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The World

Indonesian Will Be Freed Early

Court reduces the sentence of the Muslim cleric accused of heading a terrorist network blamed for deadly Bali and Marriott bombings.

March 09, 2004|Richard C. Paddock | Times Staff Writer

JAKARTA, Indonesia — Muslim cleric Abu Bakar Bashir, accused of heading the Jemaah Islamiah terrorist network, will be released from prison by next month under an Indonesian Supreme Court decision slashing his sentence in half, attorneys for Bashir said today.

The court refused to reinstate Bashir's conviction on treason charges, which was thrown out by an appellate court, but upheld his convictions for violating immigration laws and forging an identity document.

"After three court rulings, terrorism is not proved," said Mohammed Assegaf, one of Bashir's 68 attorneys.

The 65-year-old cleric, who has been identified as a leading terror suspect by the U.S. and other governments, maintains that Jemaah Islamiah does not exist and denies any part in terrorist activities.

Jemaah Islamiah, which has close ties to Al Qaeda, has been blamed for dozens of bombings in Indonesia and the Philippines, including the Bali nightclub and Jakarta JW Marriott Hotel suicide attacks that killed 214 people. The group, which seeks an Islamic state in Southeast Asia, also is accused of plotting to kill President Megawati Sukarnoputri.

Bashir was arrested in October 2002 a week after the Bali blasts but was not charged in that case. The trial court found him guilty of participating in treasonous activity by preaching holy war to Jemaah Islamiah members and sending some for military training in Afghanistan.

He also was found guilty of immigration violations and forging an identity document upon his return to Indonesia in 1999. Bashir had fled abroad in 1985 to avoid being imprisoned on sedition charges.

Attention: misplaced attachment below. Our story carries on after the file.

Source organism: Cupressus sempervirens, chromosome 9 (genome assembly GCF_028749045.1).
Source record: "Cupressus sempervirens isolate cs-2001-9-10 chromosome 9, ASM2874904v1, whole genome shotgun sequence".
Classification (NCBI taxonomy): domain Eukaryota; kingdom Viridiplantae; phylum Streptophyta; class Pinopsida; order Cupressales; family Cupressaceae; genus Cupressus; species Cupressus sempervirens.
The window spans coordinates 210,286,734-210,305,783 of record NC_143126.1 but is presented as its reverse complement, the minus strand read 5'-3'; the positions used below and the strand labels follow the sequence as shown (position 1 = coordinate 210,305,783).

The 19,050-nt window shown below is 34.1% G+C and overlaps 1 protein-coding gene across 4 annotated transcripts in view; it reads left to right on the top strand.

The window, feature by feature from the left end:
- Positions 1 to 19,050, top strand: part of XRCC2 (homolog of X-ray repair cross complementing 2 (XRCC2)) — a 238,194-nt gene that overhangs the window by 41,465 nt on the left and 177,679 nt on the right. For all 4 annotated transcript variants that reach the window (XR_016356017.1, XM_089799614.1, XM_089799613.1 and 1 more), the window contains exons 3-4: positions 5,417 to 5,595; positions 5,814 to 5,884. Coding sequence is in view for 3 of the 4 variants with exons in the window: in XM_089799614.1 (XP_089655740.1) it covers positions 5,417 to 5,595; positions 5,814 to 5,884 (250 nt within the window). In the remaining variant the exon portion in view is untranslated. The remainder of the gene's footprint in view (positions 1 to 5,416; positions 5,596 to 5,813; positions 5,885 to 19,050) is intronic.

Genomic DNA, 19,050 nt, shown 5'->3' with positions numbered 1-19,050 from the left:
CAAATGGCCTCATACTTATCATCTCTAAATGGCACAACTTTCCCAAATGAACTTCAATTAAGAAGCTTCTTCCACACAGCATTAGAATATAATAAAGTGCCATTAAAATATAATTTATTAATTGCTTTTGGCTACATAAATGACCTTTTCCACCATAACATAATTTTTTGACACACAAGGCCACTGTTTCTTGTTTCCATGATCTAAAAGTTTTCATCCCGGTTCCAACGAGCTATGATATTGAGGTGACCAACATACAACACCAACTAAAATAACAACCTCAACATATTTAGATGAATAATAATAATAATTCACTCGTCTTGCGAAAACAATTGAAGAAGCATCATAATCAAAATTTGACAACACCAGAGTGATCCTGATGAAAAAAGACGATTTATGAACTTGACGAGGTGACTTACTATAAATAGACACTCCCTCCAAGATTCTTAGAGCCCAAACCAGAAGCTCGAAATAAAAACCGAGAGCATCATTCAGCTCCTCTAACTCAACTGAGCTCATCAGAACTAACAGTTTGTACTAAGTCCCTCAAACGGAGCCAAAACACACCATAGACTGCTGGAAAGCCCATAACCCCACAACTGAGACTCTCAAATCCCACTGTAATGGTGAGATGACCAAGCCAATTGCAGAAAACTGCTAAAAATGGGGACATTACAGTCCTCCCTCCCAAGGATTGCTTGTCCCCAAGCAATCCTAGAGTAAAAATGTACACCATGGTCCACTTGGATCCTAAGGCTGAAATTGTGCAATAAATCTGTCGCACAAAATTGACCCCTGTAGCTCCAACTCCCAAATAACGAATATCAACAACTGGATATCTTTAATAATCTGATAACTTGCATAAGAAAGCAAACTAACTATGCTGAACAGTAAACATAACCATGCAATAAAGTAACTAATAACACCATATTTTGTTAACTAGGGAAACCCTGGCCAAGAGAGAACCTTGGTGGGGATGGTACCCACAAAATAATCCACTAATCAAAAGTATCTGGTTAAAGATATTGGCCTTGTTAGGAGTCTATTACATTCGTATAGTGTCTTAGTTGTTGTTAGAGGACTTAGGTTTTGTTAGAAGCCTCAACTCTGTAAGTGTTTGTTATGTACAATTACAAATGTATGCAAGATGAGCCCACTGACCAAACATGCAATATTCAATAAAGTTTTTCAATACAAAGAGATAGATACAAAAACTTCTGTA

Late last year, the Jakarta High Court ruled that Bashir had helped found Jemaah Islamiah and had approved several bombings, including the Bali blast and church bombings that killed 19 people on Christmas Eve 2000. But the appellate court concluded that these amounted to terrorism, not treason, and overturned the treason conviction. Prosecutors have never charged Bashir with terrorism.

At the time, the appellate court said Bashir's approval of the bomb plots "does not constitute the implementation of the intent to topple the government, because the targets of bomb explosions are not

The Supreme Court has not made public the text of its ruling, but Bashir's attorneys said the top court agreed with the appellate court.

The trial court originally sentenced Bashir to four years in prison. The appellate court trimmed that to three years and the Supreme Court reduced it to 18 months. He is now eligible for release April 19, but could be freed earlier if he receives credit for good behavior.

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